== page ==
If an arrestee can be “admitted to bail,” (meaning pretrial release is not precluded), California law authorizes four different methods of pretrial release, only one of which has a monetary requirement. Those four methods include (1) money bail; (2) release on own recognizance (“OR”); (3) OR under supervision; and (4) pretrial diversion. At an arrestee’s first court appearance, a judge will decide if he or she should be released on OR (with or without supervision) or on money bail.
The California Supreme Court’s Humphrey decision announced yesterday initially acknowledged OR as a type of pretrial release, but then they completely ignored it as they delved right into the unconstitutional disparities of money bail. The court also glossed over the fact that Humphrey requested OR release under supervision twice and was denied twice. The trial court denied his request for OR release due to the seriousness of the crimes committed (first-degree residential robbery, first-degree residential burglary, inflicting non-great bodily injury on an elder or dependent adult, and theft from an elder or dependent adult PLUS three prior strikes), the vulnerability of the victim (a 79-year-old man), and on the recommendation against OR release from pretrial service’s Public Safety Assessment Report. In addition to public safety concerns, the trial court was also concerned that Humphrey was a “flight risk.”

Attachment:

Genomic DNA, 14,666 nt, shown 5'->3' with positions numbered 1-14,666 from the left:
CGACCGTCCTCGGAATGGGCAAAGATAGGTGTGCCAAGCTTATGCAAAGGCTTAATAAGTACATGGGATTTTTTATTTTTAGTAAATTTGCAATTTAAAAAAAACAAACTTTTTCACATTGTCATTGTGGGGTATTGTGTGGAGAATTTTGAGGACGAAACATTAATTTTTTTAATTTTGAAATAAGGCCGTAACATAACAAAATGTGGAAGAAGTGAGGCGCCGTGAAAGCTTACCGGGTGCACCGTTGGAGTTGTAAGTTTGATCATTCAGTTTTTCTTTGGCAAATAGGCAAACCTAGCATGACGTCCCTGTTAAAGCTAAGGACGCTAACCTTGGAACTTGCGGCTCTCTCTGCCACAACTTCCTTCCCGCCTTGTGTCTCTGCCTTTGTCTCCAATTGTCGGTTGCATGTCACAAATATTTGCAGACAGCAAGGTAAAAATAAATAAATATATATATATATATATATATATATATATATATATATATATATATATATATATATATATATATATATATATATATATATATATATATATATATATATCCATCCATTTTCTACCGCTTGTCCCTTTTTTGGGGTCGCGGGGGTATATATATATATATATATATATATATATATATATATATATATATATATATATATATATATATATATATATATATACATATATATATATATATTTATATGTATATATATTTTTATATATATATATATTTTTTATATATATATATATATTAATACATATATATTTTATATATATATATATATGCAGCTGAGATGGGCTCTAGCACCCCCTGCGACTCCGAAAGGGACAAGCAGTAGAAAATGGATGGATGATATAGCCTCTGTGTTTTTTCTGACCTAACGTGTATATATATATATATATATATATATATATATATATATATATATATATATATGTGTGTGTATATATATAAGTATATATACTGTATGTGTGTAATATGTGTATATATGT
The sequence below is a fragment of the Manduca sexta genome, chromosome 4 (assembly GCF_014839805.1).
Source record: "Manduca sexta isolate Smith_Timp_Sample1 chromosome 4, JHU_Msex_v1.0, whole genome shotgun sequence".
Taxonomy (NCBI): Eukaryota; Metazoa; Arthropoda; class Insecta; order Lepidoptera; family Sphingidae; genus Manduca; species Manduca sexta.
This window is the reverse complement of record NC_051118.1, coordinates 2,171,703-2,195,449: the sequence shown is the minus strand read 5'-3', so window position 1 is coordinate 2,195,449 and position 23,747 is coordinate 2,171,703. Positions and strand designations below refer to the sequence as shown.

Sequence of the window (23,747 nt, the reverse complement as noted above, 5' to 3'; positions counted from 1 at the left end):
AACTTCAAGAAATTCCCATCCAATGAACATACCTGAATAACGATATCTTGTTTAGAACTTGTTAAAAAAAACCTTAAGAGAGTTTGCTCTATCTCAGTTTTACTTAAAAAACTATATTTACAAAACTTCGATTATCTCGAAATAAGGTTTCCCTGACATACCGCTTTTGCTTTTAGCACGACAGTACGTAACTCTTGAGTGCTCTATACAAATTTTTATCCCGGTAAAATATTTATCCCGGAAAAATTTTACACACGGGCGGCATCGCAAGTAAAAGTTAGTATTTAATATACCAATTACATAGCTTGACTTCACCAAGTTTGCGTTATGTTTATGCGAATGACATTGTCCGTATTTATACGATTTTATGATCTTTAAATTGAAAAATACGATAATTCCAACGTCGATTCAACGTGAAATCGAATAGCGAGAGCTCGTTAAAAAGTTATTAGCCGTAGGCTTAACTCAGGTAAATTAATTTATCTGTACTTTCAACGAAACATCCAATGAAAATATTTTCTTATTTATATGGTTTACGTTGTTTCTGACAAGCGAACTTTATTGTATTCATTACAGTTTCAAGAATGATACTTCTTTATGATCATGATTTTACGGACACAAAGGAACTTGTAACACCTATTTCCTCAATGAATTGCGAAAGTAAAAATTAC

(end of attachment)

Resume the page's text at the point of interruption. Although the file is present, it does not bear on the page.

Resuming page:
What is OR release? Had the court taken the time to examine it in a bit more detail, the public would better understand that it is a discretionary non-monetary alternative to cash bail contained in Article I, section 12 of the California Constitution. Continue reading . . .